Those hiding assets are more likely than not trying to escape something or do something illegal (e.g. regulation, a decision, a pending decision, or pay a bribe) and look for vehicles with the following key characteristics to hide or conceal assets:

  • Liquidity
  • Lack of traceability
  • Security
  • Accessibility

I welcome your thoughts, comments, and suggestions.

Best,

img_7798-2

 

 

 

 

Jonathan T. Marks, CPA, CFF, CFE

Attribution:
ACFE
FCPA Blog

 

Posted on

Fraud tip Friday! The Grand Illusion

If you think Good Tone or Conduct from the Top means you have an ethical environment, guess again!

Some of your people are up to no good.

  • Train and design controls using red flags;
  • Develop robust monitoring and feedback procedures;
  • Triage allegations appropriately;
  • Investigate promptly and appropriately;
  • Ensure you remediate based on the root cause(s) and not the symptoms; and
  • Get a quality Fraud Risk Assessment for the Holidays – available here!

Happy holidays and to a great 2019!

Best,

Jonathan T. Marks, CPA, CFF, CPA

Posted on

Collusion, Conflicts of Interest, and Corruption!

Corruption can take many forms, but its root cause could and often does include a conflict of interest of some sort and possibly collusion.

OECD states, Conflict of interest occurs when an individual or a corporation (either private or governmental) is in a position to exploit his or their own professional or official capacity in some way for personal or corporate benefit.

The most commonly known fraud involving collision is bribery – something given to influence a specific act to happen – whether given after an act has been performed or made to obtain a future benefit or information. Where there is collusion there may also be a conflict of interest. While this type of fraud doesn’t necessarily involve a distinct third party, it does involve the employee in a role other than as an employee.

This is where an employee colludes with another party (whether from outside or inside the business) to use his role as an employee to obtain a personal benefit.

Frauds that involve collusion usually occur off the books. That is, usually no activity needs to be concealed or hidden in business records.Based on the above, it should be obvious that conflicts of interest can present significant fraud and other risks for corporations, government agencies, fiduciaries, customers and suppliers.

The following ICC Guidelines and a consultation with an experienced fraud examiner can help in fighting wrongdoing.

Guidelines

Recently, the ICC released its Guidelines on Conflicts of interest. As will most guidelines these should be viewed as a tool and can be applied to all organizations – public, private, and not for profits.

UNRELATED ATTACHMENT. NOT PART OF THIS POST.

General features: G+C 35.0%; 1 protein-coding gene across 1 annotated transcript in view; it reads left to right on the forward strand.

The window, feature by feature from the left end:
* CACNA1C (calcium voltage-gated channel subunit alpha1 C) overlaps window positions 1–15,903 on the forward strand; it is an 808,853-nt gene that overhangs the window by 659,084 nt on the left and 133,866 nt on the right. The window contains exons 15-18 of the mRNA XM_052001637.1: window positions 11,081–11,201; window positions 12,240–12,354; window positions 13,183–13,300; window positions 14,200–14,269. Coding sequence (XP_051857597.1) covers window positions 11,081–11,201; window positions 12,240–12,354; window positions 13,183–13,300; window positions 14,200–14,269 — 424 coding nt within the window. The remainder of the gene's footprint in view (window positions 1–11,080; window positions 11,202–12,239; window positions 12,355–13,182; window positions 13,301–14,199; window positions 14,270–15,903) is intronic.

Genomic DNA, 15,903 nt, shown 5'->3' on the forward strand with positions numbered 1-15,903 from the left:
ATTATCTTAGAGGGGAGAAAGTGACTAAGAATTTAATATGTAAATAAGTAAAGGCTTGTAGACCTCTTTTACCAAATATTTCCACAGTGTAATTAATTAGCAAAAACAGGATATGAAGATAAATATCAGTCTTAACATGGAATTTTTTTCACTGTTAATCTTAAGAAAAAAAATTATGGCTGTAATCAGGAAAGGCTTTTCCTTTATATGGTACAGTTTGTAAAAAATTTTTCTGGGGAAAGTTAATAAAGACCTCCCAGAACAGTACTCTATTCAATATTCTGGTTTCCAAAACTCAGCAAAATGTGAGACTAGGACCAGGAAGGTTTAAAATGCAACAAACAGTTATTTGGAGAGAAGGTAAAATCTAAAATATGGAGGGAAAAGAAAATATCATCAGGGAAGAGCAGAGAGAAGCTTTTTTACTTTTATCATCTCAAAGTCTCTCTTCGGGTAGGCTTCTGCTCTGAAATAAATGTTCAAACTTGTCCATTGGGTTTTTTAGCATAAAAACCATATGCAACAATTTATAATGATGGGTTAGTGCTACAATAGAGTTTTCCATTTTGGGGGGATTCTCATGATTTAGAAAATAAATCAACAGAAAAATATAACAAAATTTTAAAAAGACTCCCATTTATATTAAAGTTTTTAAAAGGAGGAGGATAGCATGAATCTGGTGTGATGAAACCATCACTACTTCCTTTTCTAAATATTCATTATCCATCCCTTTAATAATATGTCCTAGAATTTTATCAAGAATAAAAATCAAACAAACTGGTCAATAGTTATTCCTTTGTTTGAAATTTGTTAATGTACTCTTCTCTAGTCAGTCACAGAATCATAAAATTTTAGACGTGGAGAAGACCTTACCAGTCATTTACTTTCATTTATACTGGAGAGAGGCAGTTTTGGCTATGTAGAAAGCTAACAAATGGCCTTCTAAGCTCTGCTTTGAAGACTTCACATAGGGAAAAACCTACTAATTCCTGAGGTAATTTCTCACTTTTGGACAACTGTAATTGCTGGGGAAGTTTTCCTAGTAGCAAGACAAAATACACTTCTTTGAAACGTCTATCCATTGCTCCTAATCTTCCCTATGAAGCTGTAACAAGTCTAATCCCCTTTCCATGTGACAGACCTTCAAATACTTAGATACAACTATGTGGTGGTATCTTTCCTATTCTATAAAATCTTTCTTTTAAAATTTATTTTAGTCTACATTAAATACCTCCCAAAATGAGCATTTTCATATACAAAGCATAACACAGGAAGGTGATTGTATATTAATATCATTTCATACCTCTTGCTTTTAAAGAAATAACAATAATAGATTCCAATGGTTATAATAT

The International Chamber of Commerce (ICC) recommends that enterprises closely monitor and regulate actual or potential conflicts of interest, or the appearance thereof, of their directors, officers, employees, agents and representatives and make sure they don’t take advantage of conflicts of interest of others.

Section II of the Guidelines provide among other things a definition of a conflict of interest, with explanatory notes and a description of three types of conflicts with examples. I also provide you with a definition from the New York Stock Exchange’s Corporate Governance Rules below. I suggest reading both.

There is also discussion in Section III of the Guidelines on communication and training, evaluation of a policy on conflicts of interest (with a description of the key elements of a policy), and how to prevent, manage and mitigate conflicts.

The publication concludes by describing four “dilemma” scenarios that can be used as a training aide.

Fraud Risk

Inherently, conflicts of interest schemes are one of the most difficult areas of fraud to detect, investigate, and obtain adequate evidence. Improper investigations can create counterclaims and civil actions against organizations and professionals.

Common conflicts of interest schemes include:

Purchase schemes, which involve the over-billing of a company for goods or services by a vendor in which an employee has an undisclosed ownership or financial interest

Sales schemes, which involve the underselling of company goods by an employee to a company in which the employee maintains a hidden interest

When it comes to detecting conflicts of interest schemes, it’s usually a the failure to disclose because:

Employees, directors, or others don’t understand the potential seriousness of having a conflict of interest or the company’s policy relating to it.

The employee, director, or other party is deliberately trying to conceal or hide the conflict. There shouldn’t be any reasons for employees and others not declare conflicts of interest, assuming they have read the policy and are made aware of their responsibilities.

Other Risks and Activities